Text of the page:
Wii

Australia

Project Zero 2: Wii Edition

by Andrew Brown - July 9, 2012, 2:27 am PDT
Total comments: 7

8.5

Is this spirit-snapping story a spooktacular success?

I'm tackling this review from two angles: from the perspective of someone who has played and loved previous versions of the game, and from that of someone completely new to the series. If you've never played Project Zero before, don't worry—I won't leave you guys in the ghost-infested dark.

Project Zero, known as Fatal Frame in the United States, is a classic haunted house survival horror series that began its ethereal afterlife on the PlayStation 2. Each game features different characters (usually cute, young girls) in different places (often abandoned, derelict buildings), but all focus on the mysterious abilities of the Camera Obscura, a device that allows its users to take photographs of ghosts and other paranormal phenomena. The first two games had updated Director's Cut versions on the Xbox, and the fourth was a Wii exclusive that never made it out of Japan. Each game plays something like an exploration expedition, and a first person camera simulator kind of akin to Face Raiders whenever you're attacked by something from beyond the grave.

Smile, you're on can-dead camera!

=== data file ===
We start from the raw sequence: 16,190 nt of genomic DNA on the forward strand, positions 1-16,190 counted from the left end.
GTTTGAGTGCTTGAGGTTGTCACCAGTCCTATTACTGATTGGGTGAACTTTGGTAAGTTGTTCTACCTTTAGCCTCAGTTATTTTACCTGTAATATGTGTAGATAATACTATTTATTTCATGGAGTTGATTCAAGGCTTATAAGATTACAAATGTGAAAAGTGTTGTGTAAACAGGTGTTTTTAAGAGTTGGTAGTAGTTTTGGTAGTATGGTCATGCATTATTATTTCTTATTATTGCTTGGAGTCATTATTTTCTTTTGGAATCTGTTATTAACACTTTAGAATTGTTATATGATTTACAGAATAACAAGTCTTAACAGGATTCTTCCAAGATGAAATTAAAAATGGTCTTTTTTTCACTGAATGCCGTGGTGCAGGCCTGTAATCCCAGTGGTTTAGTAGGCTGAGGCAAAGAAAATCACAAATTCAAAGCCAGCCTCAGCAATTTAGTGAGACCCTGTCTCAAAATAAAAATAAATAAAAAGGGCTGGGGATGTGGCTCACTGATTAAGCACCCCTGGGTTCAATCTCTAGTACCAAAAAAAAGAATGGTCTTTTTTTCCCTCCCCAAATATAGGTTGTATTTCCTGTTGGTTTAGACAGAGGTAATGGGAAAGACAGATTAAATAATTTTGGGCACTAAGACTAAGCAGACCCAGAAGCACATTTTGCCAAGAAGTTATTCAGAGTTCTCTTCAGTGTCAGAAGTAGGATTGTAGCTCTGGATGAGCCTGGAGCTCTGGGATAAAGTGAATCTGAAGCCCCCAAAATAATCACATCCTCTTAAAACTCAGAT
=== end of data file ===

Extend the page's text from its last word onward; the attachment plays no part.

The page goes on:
The latest entry into the series is an updated remake of the second game (also known as Crimson Butterfly). It tells the story of twin sisters Mio and Mayu, who wander into the lost, deserted, and very haunted Minakami Village. When the girls become separated, Mio must use the Camera and her wits to piece together the grisly story of the village while battling vengeful spirits and searching for her sister.

The visual differences from the PS2 version are immediately apparent. The Wii version looks gorgeous running in 16:9 widescreen, with updated character models and completely rebuilt scenery. There are a few low-res texture maps here and there, but the dilapidated old buildings are as spooky as ever to explore. There's also a kind of grainy old film filter over the camera in the Wii edition, adding to the grungy atmosphere of the village.

Check out Mio's nice... uh... posture.

Instead of a series of fixed camera angles from third-person, the game now has an over-the-shoulder first-person perspective that follows you around, a view much more immersive than the original version’s.

One particular element from the fourth game carries over very well in Project Zero 2: picking up every item has become a nerve-wracking game of chance. You slowly reach your hand out to retrieve the object, with a randomized chance of a ghostly arm appearing out of nowhere to grab at you. You also have the new option to warily peek through windows and other small gaps in the scenery in case a nasty ghastly is waiting to pounce just out of sight.